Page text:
Topic Tracking: Religion 4

After Ismene's departure, the Chorus changes its initially fearful demeanor. Now these old men are fascinated by Oedipus' fate, demanding to know the details of his fate. At first he resists and appears ashamed, as he had been when first asked about his identity, yet he gives in at teh Chorus' insistence that they had helped him already and he owed it to them to speak. Beginning to answer, Oedipus blames his fate upon all of Thebes, "It was the city bound me,/in utter ignorance, in a deadly marriage,/in fated ruin, that came with my wife" Line 588-590. The Chorus is stunned to learn that both these two women, Antigone and Ismene, are the products of his incest, stating in disgust that they are both his daughters and his sisters. Lamenting upon his fate, he states again that "I received a gift/for serving the city--would to God I had never won it!--/for my heart is broken" Line 610-612. Oedipus appears to be very bitter that he was rewarded with a punishment from the gods even after he had saved Thebes from destruction by becoming king. Oedipus wishes he had never gone there in the first place.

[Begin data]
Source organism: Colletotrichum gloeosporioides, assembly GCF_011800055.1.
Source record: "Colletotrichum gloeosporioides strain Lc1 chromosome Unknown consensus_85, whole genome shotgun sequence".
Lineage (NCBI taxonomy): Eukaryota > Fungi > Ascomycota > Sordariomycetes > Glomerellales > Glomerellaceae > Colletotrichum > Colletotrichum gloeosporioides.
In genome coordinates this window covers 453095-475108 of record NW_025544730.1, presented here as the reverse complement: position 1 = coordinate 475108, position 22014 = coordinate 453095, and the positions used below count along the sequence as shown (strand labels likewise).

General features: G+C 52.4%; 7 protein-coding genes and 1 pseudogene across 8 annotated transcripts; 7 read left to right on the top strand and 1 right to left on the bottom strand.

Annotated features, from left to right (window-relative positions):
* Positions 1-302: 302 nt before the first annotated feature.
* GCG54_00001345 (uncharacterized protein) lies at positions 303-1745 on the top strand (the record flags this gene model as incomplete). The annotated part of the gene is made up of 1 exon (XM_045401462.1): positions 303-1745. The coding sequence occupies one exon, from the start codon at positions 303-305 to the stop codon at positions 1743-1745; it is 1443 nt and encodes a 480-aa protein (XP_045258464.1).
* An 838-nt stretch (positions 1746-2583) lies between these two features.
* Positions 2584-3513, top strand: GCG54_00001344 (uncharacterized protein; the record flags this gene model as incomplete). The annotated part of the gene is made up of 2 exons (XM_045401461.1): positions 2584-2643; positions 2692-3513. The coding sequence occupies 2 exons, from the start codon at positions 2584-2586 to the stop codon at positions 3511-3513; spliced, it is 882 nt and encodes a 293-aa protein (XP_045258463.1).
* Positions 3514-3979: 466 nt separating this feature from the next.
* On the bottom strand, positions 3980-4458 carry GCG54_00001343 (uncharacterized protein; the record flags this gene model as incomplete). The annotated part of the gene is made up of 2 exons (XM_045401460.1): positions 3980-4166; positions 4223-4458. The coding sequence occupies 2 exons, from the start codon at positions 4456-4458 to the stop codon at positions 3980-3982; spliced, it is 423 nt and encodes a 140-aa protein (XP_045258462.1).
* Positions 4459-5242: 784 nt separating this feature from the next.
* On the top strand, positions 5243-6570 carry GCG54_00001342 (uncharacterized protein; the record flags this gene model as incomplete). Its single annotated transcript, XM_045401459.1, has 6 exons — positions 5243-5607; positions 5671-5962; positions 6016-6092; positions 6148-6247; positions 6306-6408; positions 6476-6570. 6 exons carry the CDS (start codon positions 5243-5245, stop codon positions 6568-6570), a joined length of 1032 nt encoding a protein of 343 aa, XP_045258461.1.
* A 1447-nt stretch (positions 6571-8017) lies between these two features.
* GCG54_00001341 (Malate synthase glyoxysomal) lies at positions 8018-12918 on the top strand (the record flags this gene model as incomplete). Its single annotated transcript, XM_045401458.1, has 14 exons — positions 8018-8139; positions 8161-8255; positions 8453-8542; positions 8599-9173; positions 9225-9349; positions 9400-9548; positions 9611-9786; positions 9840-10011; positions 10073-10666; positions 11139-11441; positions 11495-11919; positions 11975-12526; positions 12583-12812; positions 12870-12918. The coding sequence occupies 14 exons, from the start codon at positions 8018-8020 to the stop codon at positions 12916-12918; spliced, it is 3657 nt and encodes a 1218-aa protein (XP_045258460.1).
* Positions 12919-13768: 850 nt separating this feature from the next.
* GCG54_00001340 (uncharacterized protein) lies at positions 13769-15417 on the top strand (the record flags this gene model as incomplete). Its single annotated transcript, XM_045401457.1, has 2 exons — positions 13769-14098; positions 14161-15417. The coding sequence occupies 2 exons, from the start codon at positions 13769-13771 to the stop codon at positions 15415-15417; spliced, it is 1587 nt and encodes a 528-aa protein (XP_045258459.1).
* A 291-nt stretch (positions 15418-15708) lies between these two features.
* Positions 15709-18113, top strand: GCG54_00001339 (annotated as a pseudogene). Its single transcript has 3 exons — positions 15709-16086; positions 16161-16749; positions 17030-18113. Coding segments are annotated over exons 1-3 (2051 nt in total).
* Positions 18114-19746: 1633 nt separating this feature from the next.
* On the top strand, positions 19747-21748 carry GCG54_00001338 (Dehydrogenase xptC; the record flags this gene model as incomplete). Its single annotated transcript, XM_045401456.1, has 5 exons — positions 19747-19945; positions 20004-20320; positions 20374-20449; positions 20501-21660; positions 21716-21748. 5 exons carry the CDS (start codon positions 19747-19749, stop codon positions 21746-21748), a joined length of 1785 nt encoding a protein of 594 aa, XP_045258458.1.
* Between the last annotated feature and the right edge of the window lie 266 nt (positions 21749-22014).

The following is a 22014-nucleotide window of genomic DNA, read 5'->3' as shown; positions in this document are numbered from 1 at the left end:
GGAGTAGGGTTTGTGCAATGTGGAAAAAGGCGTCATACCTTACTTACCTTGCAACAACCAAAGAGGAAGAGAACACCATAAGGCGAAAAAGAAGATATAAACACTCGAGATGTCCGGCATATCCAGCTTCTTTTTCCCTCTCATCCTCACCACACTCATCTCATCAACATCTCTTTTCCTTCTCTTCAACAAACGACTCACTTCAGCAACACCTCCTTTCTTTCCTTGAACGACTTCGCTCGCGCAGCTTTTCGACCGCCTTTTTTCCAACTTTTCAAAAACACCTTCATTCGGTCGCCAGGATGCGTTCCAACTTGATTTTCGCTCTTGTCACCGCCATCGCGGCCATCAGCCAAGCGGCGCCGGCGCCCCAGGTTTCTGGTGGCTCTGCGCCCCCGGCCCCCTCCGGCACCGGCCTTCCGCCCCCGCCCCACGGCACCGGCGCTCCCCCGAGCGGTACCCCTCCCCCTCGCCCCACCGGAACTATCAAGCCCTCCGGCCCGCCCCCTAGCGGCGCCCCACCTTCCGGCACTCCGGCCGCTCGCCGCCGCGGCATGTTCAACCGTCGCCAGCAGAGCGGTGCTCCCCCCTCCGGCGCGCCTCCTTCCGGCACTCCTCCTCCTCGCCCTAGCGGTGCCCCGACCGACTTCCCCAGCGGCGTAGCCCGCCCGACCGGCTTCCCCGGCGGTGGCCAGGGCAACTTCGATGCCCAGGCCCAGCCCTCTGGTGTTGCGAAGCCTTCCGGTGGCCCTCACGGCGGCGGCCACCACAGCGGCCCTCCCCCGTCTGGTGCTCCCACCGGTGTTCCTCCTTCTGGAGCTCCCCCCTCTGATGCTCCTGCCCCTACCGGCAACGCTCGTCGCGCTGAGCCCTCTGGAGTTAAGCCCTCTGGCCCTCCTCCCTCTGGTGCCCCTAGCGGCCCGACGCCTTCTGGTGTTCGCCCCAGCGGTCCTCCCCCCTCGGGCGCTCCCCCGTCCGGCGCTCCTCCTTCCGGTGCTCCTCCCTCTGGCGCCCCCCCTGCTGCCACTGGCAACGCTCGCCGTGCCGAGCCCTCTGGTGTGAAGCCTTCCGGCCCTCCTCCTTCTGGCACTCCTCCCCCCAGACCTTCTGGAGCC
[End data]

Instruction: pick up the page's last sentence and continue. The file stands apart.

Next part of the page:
Topic Tracking: City 5

The Chorus reminds Oedipus that he deserved punishment because it was he who first killed his own father Laius on the road to Thebes, committing the same crime of patricide that prohibits him from being buried on Theban soil. Yet Oedipus justifies his actions because he did not know that the man was his father and even so, Laius had originally maimed his son's ankles and cast him out into the forest, hoping that he would die. Thus, he replies that his actions were fully justified, "Those that I killed would have killed me./So in law I am innocent and came to all this/in ignorance" Line 624-625. Oedipus refuses to accept responsibility and continually affirms his innocence, remaining guilt-free from any crime. His past ignorance is his defense. His father's death was just because his father had originally plotted to kill him as a young child after hearing prophesies from the oracle of Delphi that his son would murder him one day. To prevent this, the father tried to murder his son first.